ParthKohli
 3 years ago
Best ResponseYou've already chosen the best response.0@msumner Because we must have a positive value, that's why.

ParthKohli
 3 years ago
Best ResponseYou've already chosen the best response.0Well... something along the lines of the above.

ash2326
 3 years ago
Best ResponseYou've already chosen the best response.3To find the absolute value of the difference, yes @ParthKohli is right

anonymous
 3 years ago
Best ResponseYou've already chosen the best response.0if the goal is to get an absolute value, why not just obtain the absolute value from the get go?

ParthKohli
 3 years ago
Best ResponseYou've already chosen the best response.0That is why statistics is pretty trivial.

ash2326
 3 years ago
Best ResponseYou've already chosen the best response.3Yeah, then just take the absolute value of difference

ParthKohli
 3 years ago
Best ResponseYou've already chosen the best response.0Will we get the same answer?

ash2326
 3 years ago
Best ResponseYou've already chosen the best response.3We'll get Absolute deviation for individual element

ash2326
 3 years ago
Best ResponseYou've already chosen the best response.3(2−5)=3 (4−5)=1 (4−5)=1 (4−5)=1 (5−5)=0 (5−5)=0 (7−5)=2 (9−5)=4

anonymous
 3 years ago
Best ResponseYou've already chosen the best response.0I doubt we will get the same result consistently if we obtain the absolute value of the difference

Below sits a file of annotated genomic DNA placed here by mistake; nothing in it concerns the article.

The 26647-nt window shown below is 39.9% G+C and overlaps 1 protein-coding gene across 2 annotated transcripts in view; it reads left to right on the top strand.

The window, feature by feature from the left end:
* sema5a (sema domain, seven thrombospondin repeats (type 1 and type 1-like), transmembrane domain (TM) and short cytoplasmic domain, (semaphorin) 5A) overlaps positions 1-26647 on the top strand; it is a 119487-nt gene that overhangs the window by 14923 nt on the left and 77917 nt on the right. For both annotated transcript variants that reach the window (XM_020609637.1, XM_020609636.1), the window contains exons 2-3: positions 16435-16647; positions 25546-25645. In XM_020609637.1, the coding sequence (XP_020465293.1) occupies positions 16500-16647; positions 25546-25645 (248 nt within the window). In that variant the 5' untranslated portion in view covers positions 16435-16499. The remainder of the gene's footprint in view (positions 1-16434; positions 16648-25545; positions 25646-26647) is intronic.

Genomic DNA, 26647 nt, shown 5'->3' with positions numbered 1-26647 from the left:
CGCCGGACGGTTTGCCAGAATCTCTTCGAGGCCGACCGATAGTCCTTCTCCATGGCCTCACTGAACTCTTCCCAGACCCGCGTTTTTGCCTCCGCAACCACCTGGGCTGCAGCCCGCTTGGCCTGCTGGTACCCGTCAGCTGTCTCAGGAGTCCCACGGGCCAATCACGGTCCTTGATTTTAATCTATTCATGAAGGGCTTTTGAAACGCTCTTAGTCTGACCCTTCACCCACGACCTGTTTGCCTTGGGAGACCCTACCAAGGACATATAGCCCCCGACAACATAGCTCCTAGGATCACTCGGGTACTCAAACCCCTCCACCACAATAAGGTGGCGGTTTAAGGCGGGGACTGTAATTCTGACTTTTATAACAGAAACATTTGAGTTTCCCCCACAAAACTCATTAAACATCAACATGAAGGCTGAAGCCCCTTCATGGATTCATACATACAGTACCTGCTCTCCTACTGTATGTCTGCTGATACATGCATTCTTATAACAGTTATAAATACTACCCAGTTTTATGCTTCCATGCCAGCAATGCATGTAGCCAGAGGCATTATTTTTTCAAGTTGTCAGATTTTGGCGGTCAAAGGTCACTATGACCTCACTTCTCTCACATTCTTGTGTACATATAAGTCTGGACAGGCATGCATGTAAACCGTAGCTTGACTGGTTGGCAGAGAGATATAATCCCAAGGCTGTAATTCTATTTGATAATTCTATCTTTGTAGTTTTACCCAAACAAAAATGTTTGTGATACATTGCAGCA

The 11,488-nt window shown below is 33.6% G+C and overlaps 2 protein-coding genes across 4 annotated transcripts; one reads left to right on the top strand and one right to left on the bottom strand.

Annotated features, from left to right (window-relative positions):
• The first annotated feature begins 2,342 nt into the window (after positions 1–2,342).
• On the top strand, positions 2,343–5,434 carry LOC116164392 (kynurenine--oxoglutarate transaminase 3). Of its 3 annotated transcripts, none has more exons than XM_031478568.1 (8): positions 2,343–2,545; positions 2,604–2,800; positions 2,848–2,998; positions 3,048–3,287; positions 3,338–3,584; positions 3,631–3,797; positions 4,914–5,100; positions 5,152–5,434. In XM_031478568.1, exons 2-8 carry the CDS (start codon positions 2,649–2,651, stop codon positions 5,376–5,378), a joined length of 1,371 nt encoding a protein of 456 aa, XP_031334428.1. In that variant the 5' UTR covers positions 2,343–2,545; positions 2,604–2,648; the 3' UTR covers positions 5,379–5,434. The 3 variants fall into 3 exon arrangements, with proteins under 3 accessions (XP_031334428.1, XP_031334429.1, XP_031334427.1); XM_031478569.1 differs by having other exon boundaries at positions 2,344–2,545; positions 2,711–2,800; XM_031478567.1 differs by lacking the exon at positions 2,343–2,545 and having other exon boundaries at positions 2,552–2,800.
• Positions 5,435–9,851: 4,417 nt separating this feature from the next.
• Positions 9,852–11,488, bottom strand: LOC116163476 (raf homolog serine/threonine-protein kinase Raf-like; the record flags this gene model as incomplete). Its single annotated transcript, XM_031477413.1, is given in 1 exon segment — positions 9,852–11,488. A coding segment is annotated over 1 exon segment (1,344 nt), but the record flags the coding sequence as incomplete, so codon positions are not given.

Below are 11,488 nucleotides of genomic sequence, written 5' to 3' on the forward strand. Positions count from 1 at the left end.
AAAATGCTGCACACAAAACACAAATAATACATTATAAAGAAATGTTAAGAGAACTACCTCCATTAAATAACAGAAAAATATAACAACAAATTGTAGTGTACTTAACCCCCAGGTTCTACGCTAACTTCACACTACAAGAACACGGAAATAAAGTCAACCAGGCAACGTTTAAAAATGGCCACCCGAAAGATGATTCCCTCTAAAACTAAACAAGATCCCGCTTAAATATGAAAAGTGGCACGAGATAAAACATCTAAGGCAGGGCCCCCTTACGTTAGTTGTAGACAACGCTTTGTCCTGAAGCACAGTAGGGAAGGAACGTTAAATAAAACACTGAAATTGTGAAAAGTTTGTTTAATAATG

ash2326
 3 years ago
Best ResponseYou've already chosen the best response.3@ParthKohli No, we won't get the same result Absolute deviation is defined for individual element, we won't take mean in this case

ParthKohli
 3 years ago
Best ResponseYou've already chosen the best response.03 + 1 + 1 + 1 + 2 + 4 = 12

ash2326
 3 years ago
Best ResponseYou've already chosen the best response.3Average of the absolute deviation is 12/8=1.5

anonymous
 3 years ago
Best ResponseYou've already chosen the best response.0is this the same concept as the distance between points?

ParthKohli
 3 years ago
Best ResponseYou've already chosen the best response.0Wow, I just got enlightenment.

ash2326
 3 years ago
Best ResponseYou've already chosen the best response.3@msumner do you get the insight?

anonymous
 3 years ago
Best ResponseYou've already chosen the best response.0Yes. How come there are two formulas for Standard Deviation?

ParthKohli
 3 years ago
Best ResponseYou've already chosen the best response.0This is somewhat like that.

ParthKohli
 3 years ago
Best ResponseYou've already chosen the best response.0Absolute deviation and standard deviation are different. T_T

ash2326
 3 years ago
Best ResponseYou've already chosen the best response.3That's average absolute deviation, the one we found earlier was standard deviation

anonymous
 3 years ago
Best ResponseYou've already chosen the best response.0Population and Sample

ash2326
 3 years ago